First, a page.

Aside from the dance classes, I actually can’t think of anything I avoided… which may say less about my courage and more about the modest nature of my dreams.

This is a little off-topic to the question, but I’m going to do a lot more writing on paper next year, as opposed to the computer. I’m curious to see how the experience of writing is different this way. I’ve bought a couple of journals for specific purposes. One is for Sabbath book stuff. The other is a new thing I’m trying in which I’m going to write one sentence about each of the kids each day. Just one sentence. I’ve already started this and it’s very fun. It takes five minutes before bed and I think it’ll be fascinating to look at the course of a year. (Like many of my ideas these days, this one comes from Gretchen Rubin.)

It’s also a place to put my kid one-liners so that Facebook doesn’t have to be the default.

Reverb #15

December 15 Prompt: 5 minutes. Imagine you will completely lose your memory of 2010 in five minutes. Set an alarm for five minutes and capture the things you most want to remember about 2010.

Here’s a link to a Wordle in response to this prompt—my first Wordle ever, actually. Thanks to Georgia Preach for the idea…

Reverb #13: Action

December 13 Prompt: Action. When it comes to aspirations, its not about ideas. It’s about making ideas happen. What’s your next step?

My aspiration is to write a book next year, and my next 13,455 steps are: write it.

I’ve been writing and noodling about Sabbath for many years, in sermons and articles and on blogs. It’s a practice that’s grounded in specific religious traditions, yet is expansive enough to appeal to lots of people. I think it is one of the keys to a fruitful life. So I put together a proposal many months ago that’s been accepted. You’ve heard of The Year of Living Biblically? This will be The Sabbath Year—12 months of disciplined, intentional Sabbath observance by a two-career, three-kids-with-activities family. The “human guinea pig” conceit will be a structure in which I will also put general ideas, research, and interviews.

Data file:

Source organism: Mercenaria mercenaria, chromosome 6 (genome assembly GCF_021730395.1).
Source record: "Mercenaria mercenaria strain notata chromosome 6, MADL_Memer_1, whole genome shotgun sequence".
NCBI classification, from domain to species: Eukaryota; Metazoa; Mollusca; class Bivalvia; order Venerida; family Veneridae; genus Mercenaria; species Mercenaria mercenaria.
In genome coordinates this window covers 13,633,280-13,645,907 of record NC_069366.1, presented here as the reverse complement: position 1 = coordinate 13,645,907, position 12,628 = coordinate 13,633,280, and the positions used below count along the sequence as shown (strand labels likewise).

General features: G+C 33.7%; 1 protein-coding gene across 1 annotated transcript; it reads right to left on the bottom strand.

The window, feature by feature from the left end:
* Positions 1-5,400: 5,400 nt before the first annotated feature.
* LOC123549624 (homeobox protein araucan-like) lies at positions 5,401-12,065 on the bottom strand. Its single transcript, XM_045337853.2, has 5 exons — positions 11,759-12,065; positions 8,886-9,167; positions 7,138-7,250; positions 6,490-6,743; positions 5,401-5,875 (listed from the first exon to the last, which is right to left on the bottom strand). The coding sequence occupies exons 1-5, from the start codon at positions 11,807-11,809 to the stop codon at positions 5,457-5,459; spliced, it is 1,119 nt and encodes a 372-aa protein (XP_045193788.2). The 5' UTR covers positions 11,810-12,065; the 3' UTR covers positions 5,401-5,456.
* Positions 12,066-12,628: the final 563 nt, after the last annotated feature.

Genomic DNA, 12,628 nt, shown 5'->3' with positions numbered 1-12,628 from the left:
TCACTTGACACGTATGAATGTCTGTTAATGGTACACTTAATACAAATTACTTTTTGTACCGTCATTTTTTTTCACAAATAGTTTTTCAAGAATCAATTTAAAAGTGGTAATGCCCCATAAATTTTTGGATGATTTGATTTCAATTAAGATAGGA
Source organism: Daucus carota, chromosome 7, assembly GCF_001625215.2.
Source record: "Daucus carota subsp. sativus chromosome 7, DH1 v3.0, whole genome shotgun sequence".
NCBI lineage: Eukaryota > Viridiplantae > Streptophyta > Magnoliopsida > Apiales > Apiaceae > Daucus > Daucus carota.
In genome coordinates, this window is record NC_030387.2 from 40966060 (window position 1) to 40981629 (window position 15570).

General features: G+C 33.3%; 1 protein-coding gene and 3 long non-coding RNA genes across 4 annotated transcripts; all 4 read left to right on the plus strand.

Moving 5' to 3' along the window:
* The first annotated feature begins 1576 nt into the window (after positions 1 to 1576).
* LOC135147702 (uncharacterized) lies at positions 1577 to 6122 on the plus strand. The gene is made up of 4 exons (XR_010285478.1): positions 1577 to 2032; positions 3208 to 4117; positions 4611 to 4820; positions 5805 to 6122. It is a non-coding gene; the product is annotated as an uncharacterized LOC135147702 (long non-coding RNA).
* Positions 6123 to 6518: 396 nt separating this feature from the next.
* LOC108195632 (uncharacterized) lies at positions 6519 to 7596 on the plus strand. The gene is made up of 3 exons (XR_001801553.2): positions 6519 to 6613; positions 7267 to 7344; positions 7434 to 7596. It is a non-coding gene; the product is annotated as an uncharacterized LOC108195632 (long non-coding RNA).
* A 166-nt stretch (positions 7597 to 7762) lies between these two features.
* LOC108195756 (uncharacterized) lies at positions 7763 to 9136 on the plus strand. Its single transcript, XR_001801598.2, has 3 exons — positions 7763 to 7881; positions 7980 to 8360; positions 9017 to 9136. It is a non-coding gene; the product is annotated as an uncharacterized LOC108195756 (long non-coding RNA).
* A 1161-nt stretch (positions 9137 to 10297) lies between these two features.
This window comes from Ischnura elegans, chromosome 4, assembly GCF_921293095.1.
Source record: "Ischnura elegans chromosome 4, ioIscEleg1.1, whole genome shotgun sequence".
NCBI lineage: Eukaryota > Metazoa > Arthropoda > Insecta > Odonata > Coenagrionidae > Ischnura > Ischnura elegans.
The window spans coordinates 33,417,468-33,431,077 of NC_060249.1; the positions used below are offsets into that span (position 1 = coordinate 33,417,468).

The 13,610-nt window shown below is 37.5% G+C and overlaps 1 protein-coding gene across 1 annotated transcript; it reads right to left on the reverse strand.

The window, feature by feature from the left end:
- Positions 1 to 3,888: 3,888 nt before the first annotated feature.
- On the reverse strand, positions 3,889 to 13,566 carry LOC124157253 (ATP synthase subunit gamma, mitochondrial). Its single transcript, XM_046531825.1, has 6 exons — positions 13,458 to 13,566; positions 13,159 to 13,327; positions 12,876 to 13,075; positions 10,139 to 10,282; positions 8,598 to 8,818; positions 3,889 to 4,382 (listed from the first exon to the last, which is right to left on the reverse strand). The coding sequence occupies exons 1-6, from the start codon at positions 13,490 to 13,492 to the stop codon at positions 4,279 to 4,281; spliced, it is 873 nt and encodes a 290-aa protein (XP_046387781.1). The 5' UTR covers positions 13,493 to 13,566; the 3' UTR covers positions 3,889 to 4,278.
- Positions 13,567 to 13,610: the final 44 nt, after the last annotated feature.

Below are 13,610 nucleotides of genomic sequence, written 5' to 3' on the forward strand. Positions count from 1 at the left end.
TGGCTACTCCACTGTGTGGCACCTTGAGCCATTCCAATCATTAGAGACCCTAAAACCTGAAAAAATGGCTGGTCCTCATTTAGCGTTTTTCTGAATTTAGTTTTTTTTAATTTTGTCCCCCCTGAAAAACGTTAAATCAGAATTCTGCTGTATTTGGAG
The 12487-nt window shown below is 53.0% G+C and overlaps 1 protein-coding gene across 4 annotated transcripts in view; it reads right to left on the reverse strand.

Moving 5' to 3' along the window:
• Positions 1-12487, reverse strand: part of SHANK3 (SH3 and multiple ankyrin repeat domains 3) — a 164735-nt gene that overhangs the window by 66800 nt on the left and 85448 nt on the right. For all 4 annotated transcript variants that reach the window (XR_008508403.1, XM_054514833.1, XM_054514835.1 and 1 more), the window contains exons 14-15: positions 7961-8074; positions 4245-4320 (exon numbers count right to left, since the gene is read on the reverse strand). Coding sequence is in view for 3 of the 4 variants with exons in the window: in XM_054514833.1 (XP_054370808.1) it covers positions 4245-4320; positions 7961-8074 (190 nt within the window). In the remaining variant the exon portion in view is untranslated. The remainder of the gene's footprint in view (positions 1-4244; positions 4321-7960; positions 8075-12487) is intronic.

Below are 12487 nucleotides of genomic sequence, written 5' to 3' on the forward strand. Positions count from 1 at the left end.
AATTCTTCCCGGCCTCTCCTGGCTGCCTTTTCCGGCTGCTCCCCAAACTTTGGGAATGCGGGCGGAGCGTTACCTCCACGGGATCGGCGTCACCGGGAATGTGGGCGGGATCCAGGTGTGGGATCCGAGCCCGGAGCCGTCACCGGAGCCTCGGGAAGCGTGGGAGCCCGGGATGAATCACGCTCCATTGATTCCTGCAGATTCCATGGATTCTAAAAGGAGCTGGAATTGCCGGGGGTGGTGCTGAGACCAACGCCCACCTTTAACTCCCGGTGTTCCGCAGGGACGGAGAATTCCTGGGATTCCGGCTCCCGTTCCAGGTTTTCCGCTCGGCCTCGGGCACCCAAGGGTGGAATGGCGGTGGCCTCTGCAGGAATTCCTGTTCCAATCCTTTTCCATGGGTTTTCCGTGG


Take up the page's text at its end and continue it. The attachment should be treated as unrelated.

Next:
So I have a number of next steps set up, some of which are triggered automatically. Every Monday, my to-do list prompts me to take notes about the previous weekend’s Sabbath time—what went well, what was disastrous, snippets of conversations or images I want to remember. I also will schedule a writing/thinking day every so often—several uninterrupted hours to make more headway, push through problems, etc.

As many of you know—because I can’t shut up about it—I am a big Getting Things Done disciple, and David Allen is very big on next actions. You can make forward progress on even the most daunting projects by taking small actions; in fact, the more specific you can be on a to-do list, the better. This is very true in my experience, with one caveat: you can trick yourself into seeming productive by coming up with “next actions” that really don’t move yourself forward, but keep you busy. (You’ve been on e-mail chains with the endless back-and-forth volleys of “I don’t know… when can YOU meet?” Stuff like that.)

That is to say, the weekly note-taking is relatively easy and painless, and necessary right now; but I know the time will come when the work will get more difficult and taxing and will require more than just bite-sized pieces. But for now, I’m enjoying the nibbles.

Reverb #11: 11 Things

December 11 – 11 Things. What are 11 things your life doesn’t need in 2011? How will you go about eliminating them? How will getting rid of these 11 things change your life?

Like Gretchen Rubin and Ben Franklin, I believe in the power of making resolutions and tracking them. (Actually I call them intentions, because it feels more gracious, like there’s a bit more give there.) So that’s the how—concrete, incremental steps toward change.

As for the effect? I would hope that letting go of this stuff would lead to a more abundant life. My mission (yes I have a statement—shouldn’t people have them, like organizations do?) is to create a life-giving story with my life and work and to call forth life-giving stories in others. So maybe jettisoning these things would help me get there: